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Some Ukrainian troops at Mariupol steel plant lay down arms, some remain

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Hundreds of Ukrainian troops ended their last stand to defend Mariupol, laying down their arms and surrendering to Russian troops at the Azovstal steel plant. The video above includes clips from the surrender. It comes nearly a month after Russian President Vladimir Putin declared victory in Mariupol.

“Over the past 24 hours, 265 militants laid down their arms and surrendered, including 51 seriously wounded,” Russian Defense Ministry Chief Spokesman Igor Konashenkov said Tuesday. “All those who needed medical care were sent for treatment to a hospital in the city of Novoazovsk, Donetsk People’s Republic.”

According to officials on both sides, all Ukrainian troops were transported to two towns controlled by Moscow-backed separatists. An unknown number of Ukrainian troops remained inside the Mariupol steel plant as of early Tuesday.

While Russia called the laying down of arms a mass surrender, Ukraine avoided using the term. Instead, the country said the garrison had completed its mission, and officials were working to pull out the fighters that remain.

“Thanks to the defenders of Mariupol, we have gained critically important time to form reserves, to regroup forces and to receive aid from our partners,” Ukrainian Deputy Minister of Defense Hanna Maliar said Monday. “Mariupol’s defenders have fully accomplished all missions assigned by the commanders.”

Azovstal’s fall would mark the complete capture of Mariupol, giving Russia its biggest victory in its invasion of Ukraine to this point. Wrapping up Mariupol’s capture would give Russia a bridge to the Crimean Peninsula, which it annexed from Ukraine in 2014, and also deprives Ukraine of a vital port. It could also free up Russian forces for fighting elsewhere in the industrial heartland of eastern Ukraine.

On Tuesday, Russian Foreign Minister Sergey Lavrov turned his attention to Russia’s wider foreign policy goals. He described Ukraine as “an expendable item” that “was being physically dragged into NATO.”

“Our priorities are clear now. And they are not anti-Western,” Lavrov said. “Our priorities favor accelerating relations with the countries who respect the principles of UN regulations – sovereign equality of states above all.”

The Associated Press contributed to this report.

 

Hundreds of Ukrainian troops ended their last stand to defend Mariupol, laying down their arms and surrendering to Russian troops at the Azovstal steel plant. The video above includes clips from the surrender. It comes nearly a month after Russian President Vladimir Putin declared victory in Mariupol.

“Over the past 24 hours, 265 militants laid down their arms and surrendered, including 51 seriously wounded,” Russian Defense Ministry Chief Spokesman Igor Konashenkov said Tuesday. “All those who needed medical care were sent for treatment to a hospital in the city of Novoazovsk, Donetsk People’s Republic.”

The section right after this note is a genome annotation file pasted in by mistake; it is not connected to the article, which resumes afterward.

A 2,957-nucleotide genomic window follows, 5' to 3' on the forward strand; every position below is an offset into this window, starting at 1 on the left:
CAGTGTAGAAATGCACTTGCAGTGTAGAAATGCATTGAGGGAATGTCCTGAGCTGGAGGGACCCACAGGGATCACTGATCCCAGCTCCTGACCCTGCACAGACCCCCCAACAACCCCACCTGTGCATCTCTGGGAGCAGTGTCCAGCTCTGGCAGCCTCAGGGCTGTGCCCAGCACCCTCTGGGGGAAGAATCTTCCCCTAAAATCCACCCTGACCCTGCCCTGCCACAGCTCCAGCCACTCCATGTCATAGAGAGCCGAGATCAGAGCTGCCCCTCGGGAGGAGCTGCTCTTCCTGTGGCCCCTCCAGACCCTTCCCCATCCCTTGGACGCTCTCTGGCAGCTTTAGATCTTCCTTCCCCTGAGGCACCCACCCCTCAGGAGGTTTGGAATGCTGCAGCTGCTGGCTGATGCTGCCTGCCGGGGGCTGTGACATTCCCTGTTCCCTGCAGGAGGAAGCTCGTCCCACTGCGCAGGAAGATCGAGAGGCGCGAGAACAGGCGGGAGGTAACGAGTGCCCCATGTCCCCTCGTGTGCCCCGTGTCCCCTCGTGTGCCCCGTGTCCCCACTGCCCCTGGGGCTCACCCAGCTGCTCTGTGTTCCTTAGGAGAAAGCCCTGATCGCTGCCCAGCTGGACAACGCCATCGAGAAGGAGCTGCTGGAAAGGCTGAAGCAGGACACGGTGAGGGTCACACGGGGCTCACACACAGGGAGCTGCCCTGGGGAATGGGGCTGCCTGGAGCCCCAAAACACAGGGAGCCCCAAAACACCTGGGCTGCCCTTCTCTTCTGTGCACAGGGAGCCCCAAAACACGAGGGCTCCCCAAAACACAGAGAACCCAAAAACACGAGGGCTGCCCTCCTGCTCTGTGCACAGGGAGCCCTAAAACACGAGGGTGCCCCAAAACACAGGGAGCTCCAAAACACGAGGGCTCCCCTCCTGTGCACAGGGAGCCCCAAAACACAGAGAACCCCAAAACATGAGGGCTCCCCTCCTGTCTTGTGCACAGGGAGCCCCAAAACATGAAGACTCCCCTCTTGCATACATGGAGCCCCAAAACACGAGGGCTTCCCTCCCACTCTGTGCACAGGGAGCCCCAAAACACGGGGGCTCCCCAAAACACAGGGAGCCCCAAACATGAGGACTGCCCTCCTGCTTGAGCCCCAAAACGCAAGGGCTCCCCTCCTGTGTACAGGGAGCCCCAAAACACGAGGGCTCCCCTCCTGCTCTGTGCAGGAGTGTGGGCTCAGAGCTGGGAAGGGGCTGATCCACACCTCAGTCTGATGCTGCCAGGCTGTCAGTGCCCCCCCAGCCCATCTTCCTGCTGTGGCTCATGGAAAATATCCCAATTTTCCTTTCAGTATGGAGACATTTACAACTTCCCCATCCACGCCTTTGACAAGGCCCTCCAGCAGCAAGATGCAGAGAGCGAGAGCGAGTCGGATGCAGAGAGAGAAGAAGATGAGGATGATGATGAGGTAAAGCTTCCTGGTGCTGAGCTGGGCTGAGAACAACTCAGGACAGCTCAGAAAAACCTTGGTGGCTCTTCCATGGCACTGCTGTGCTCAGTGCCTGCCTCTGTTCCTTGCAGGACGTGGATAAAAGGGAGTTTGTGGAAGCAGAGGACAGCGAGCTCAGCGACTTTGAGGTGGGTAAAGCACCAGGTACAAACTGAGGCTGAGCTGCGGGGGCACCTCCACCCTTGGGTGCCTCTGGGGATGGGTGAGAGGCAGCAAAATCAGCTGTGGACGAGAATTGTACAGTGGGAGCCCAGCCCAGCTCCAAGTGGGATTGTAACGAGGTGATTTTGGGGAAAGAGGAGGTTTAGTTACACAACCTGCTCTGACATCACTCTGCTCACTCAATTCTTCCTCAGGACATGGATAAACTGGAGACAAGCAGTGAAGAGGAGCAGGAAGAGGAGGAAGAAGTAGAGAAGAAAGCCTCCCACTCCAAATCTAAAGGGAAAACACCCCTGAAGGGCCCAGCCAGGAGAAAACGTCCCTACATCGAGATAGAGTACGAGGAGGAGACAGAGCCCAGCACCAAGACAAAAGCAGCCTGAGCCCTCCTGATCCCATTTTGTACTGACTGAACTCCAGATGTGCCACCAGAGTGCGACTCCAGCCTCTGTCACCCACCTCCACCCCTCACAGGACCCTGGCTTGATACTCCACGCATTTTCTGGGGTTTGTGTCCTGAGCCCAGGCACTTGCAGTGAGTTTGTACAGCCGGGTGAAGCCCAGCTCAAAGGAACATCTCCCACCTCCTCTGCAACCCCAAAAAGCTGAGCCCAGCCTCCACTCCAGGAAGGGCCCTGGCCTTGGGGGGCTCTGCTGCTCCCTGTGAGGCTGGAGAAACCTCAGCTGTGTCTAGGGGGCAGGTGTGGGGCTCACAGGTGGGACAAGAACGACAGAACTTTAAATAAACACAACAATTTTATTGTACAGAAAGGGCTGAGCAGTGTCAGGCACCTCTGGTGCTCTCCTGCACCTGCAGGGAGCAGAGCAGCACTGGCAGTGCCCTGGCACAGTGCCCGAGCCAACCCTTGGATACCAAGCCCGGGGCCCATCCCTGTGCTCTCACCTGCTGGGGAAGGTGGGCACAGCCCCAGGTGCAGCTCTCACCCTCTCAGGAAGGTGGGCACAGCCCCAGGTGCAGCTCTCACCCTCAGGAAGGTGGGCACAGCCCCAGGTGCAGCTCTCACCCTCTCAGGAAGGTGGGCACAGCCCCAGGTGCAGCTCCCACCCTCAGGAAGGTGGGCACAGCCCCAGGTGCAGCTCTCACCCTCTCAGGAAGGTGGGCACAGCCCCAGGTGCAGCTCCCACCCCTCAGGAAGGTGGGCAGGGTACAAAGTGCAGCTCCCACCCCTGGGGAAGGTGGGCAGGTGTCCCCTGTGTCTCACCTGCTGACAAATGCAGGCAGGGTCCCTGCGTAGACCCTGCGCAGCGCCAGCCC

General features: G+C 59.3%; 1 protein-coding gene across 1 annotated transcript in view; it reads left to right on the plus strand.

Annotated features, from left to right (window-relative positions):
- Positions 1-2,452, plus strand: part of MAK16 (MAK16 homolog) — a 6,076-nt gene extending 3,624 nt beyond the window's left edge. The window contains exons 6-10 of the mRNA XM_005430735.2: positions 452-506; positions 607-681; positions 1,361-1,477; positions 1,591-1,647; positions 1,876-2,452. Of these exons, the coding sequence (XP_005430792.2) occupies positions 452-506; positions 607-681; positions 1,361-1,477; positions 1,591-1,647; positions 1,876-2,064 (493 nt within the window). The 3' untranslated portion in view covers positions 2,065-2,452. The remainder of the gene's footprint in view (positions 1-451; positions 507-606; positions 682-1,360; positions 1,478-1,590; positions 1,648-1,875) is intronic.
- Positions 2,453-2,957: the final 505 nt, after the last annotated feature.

According to officials on both sides, all Ukrainian troops were transported to two towns controlled by Moscow-backed separatists. An unknown number of Ukrainian troops remained inside the Mariupol steel plant as of early Tuesday.

While Russia called the laying down of arms a mass surrender, Ukraine avoided using the term. Instead, the country said the garrison had completed its mission, and officials were working to pull out the fighters that remain.

“Thanks to the defenders of Mariupol, we have gained critically important time to form reserves, to regroup forces and to receive aid from our partners,” Ukrainian Deputy Minister of Defense Hanna Maliar said Monday. “Mariupol’s defenders have fully accomplished all missions assigned by the commanders.”

Azovstal’s fall would mark the complete capture of Mariupol, giving Russia its biggest victory in its invasion of Ukraine to this point. Wrapping up Mariupol’s capture would give Russia a bridge to the Crimean Peninsula, which it annexed from Ukraine in 2014, and also deprives Ukraine of a vital port. It could also free up Russian forces for fighting elsewhere in the industrial heartland of eastern Ukraine.

On Tuesday, Russian Foreign Minister Sergey Lavrov turned his attention to Russia’s wider foreign policy goals. He described Ukraine as “an expendable item” that “was being physically dragged into NATO.”

“Our priorities are clear now. And they are not anti-Western,” Lavrov said. “Our priorities favor accelerating relations with the countries who respect the principles of UN regulations – sovereign equality of states above all.”

The Associated Press contributed to this report.

 

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